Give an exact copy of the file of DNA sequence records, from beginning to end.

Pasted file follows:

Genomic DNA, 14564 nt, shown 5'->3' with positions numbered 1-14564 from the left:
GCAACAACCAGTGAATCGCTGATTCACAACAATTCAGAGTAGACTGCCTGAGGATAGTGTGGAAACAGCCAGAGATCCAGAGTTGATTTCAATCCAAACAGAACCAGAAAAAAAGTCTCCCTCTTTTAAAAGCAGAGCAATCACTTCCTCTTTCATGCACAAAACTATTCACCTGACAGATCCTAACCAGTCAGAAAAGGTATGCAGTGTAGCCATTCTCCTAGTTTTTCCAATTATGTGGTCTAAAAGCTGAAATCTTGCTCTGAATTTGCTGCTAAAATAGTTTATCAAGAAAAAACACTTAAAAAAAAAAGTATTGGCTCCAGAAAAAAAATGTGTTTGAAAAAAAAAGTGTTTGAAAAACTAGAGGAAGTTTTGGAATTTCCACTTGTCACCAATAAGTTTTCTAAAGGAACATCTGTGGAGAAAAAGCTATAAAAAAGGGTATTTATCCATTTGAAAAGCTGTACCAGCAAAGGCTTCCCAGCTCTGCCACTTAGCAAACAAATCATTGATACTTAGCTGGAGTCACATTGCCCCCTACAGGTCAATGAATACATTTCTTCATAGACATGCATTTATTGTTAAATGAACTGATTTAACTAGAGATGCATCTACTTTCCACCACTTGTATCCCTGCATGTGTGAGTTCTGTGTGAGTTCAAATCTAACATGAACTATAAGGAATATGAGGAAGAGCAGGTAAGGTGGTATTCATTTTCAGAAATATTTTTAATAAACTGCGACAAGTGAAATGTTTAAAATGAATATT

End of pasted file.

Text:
Genomic DNA, 14564 nt, shown 5'->3' with positions numbered 1-14564 from the left:
GCAACAACCAGTGAATCGCTGATTCACAACAATTCAGAGTAGACTGCCTGAGGATAGTGTGGAAACAGCCAGAGATCCAGAGTTGATTTCAATCCAAACAGAACCAGAAAAAAAGTCTCCCTCTTTTAAAAGCAGAGCAATCACTTCCTCTTTCATGCACAAAACTATTCACCTGACAGATCCTAACCAGTCAGAAAAGGTATGCAGTGTAGCCATTCTCCTAGTTTTTCCAATTATGTGGTCTAAAAGCTGAAATCTTGCTCTGAATTTGCTGCTAAAATAGTTTATCAAGAAAAAACACTTAAAAAAAAAAGTATTGGCTCCAGAAAAAAAATGTGTTTGAAAAAAAAAGTGTTTGAAAAACTAGAGGAAGTTTTGGAATTTCCACTTGTCACCAATAAGTTTTCTAAAGGAACATCTGTGGAGAAAAAGCTATAAAAAAGGGTATTTATCCATTTGAAAAGCTGTACCAGCAAAGGCTTCCCAGCTCTGCCACTTAGCAAACAAATCATTGATACTTAGCTGGAGTCACATTGCCCCCTACAGGTCAATGAATACATTTCTTCATAGACATGCATTTATTGTTAAATGAACTGATTTAACTAGAGATGCATCTACTTTCCACCACTTGTATCCCTGCATGTGTGAGTTCTGTGTGAGTTCAAATCTAACATGAACTATAAGGAATATGAGGAAGAGCAGGTAAGGTGGTATTCATTTTCAGAAATATTTTTAATAAACTGCGACAAGTGAAATGTTTAAAATGAATATT